John Beppu > MP3-Daemon-0.63 > MP3::Daemon::PIMP



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MP3::Daemon::PIMP - the daemon for Pip's Intergallactive Moosex Plaqueluster


Fork a daemon


Start a server, but don't fork into background

    my $mp3d = MP3::Daemon::PIMP->new($socket_path);

You're a client wanting a socket to talk to the daemon

    my $client = MP3::Daemon::PIMP->client($socket_path);
    print $client @command;



This is the base class. It provides the daemonization and event loop.


MP3::Daemon::PIMP provides a server that controls mpg123. Clients such as mp3(1p) may connect to it and request the server to manipulate its internal playlists.


Server-related Methods

MP3::Daemon::PIMP relies on unix domain sockets to communicate. The socket requires a place in the file system which is referred to as $socket_path in the following descriptions.

new (socket_path => $socket_path, at_exit => $code_ref)

This instantiates a new MP3::Daemon. The parameter, socket_path is mandatory, but at_exit is optional.

    my $mp3d = MP3::Daemon::PIMP->new (
        socket_path => "$ENV{HOME}/.mp3/mp3_socket"
        at_exit     => sub { print "farewell\n" },

This starts the event loop. This will be listening to the socket for client requests while polling mpg123 in times of idleness. This method will never return.

spawn (socket_path => $socket_path, at_exit => $code_ref)

This combines new() and main() while also forking itself into the background. The spawn method will return immediately to the parent process while the child process becomes an MP3::Daemon that is waiting for client requests.

    MP3::Daemon::PIMP->spawn (
        socket_path => "$ENV{HOME}/.mp3/mp3_socket"
        at_exit     => sub { print "farewell\n" },
client $socket_path

This is a factory method for use by clients who want a socket to communicate with a previously instantiated MP3::Daemon::PIMP.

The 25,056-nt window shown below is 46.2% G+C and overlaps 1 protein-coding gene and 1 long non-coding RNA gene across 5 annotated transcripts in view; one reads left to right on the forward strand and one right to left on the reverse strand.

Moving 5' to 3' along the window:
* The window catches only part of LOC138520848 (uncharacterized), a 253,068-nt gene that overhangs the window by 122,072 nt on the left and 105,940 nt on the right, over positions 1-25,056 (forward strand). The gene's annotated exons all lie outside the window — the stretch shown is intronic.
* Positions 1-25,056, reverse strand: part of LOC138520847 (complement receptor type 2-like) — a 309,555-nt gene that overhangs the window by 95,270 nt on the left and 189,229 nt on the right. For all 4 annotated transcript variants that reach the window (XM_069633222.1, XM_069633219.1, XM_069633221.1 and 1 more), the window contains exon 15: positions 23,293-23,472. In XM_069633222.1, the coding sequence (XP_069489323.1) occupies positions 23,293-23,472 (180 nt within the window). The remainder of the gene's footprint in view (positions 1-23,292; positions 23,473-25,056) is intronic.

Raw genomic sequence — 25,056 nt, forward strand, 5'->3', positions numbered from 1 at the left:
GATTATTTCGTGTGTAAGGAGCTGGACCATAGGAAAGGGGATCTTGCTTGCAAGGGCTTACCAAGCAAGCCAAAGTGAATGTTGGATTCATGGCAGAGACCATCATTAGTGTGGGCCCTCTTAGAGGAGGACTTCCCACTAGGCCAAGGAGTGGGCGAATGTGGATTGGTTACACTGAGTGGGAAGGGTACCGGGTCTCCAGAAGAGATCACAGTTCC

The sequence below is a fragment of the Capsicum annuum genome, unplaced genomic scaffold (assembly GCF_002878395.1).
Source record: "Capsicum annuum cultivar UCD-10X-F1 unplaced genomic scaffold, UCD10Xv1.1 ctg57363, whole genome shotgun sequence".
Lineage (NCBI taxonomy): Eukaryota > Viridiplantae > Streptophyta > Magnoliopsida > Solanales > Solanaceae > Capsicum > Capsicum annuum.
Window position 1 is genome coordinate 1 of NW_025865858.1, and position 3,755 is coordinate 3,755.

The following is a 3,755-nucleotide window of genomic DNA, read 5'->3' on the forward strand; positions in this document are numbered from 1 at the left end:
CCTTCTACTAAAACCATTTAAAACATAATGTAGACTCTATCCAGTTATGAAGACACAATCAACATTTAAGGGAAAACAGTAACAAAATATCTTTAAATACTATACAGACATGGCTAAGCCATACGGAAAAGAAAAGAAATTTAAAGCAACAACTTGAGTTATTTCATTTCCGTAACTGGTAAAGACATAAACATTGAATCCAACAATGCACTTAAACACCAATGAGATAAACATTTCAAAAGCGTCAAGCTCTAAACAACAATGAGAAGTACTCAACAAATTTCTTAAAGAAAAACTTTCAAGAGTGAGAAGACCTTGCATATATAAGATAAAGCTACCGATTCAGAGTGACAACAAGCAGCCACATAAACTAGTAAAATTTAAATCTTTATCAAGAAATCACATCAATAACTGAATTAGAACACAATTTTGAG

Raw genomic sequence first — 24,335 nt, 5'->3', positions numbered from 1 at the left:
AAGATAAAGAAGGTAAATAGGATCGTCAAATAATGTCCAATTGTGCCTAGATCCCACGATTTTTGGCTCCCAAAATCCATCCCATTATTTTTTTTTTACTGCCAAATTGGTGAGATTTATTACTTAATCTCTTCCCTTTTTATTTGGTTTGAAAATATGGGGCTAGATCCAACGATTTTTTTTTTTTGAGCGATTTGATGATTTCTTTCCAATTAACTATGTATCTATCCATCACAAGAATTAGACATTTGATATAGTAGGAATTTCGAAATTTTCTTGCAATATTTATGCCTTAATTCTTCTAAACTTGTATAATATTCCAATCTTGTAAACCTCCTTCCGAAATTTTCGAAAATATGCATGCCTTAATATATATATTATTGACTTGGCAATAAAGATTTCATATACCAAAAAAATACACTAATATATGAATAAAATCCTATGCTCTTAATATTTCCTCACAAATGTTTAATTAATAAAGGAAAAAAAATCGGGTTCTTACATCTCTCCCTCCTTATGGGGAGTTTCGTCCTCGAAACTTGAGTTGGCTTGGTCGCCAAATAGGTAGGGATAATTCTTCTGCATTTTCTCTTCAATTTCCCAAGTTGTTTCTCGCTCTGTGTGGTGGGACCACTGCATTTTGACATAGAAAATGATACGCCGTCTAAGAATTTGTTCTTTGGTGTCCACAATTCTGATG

my $client = MP3::Daemon::PIMP->client("$ENV{HOME}/.mp3/mp3_socket");
idle $code_ref

This method has 2 purposes. When called with a parameter that is a code reference, the purpose of this method is to specify a code reference to execute during times of idleness. When called with no parameters, the specified code reference will be invoked w/ an MP3::Daemon object passed to it as its only parameter. This method will be invoked at regular intervals while main() runs.

Example: Go to the next song when there are 8 or fewer seconds left in the current mp3.

    $mp3d->idle (
        sub {
            my $self   = shift;             # M:D:Simple
            my $player = $self->{player};   # A:P:MPG123
            my $f      = $player->{frame};  # hashref w/ time info

            $self->next() if ($f->[2] <= 8);

This is a flexible mechanism for adding additional behaviours during playback.

atExit $code_ref

This mimics the C function atexit(). It allows one to give an MP3::Daemon some CODEREFs to execute when the destructor is called. Like the C version, the CODEREFs will be called in the reverse order of their registration. Unlike the C version, $self will be given as a parameter to each CODEREF.

    $mp3d->atExit( sub { unlink("$ENV{HOME}/.mp3/") } );

Client API

These methods are usually not invoked directly. They are invoked when a client makes a request. The protocol is very simple. The first line is the name of the method. Each argument to the method is specified on successive lines. A final blank line signifies the end of the request.

    0   method name
    1   $arg[0]
    .   ...
    n-1 $arg[n-2]
    n   /^$/


    print $client <<REQUEST;


This plays $self->{playlist}[5].



Copyleft (c) 2001 pip. All rights reversed. This program is free software; you can redistribute it and/or modify it under the same terms as Perl itself.


pip <>


mpg123(1), Audio::Play::MPG123(3pm), pimp(1p), mpg123sh(1p), mp3(1p)

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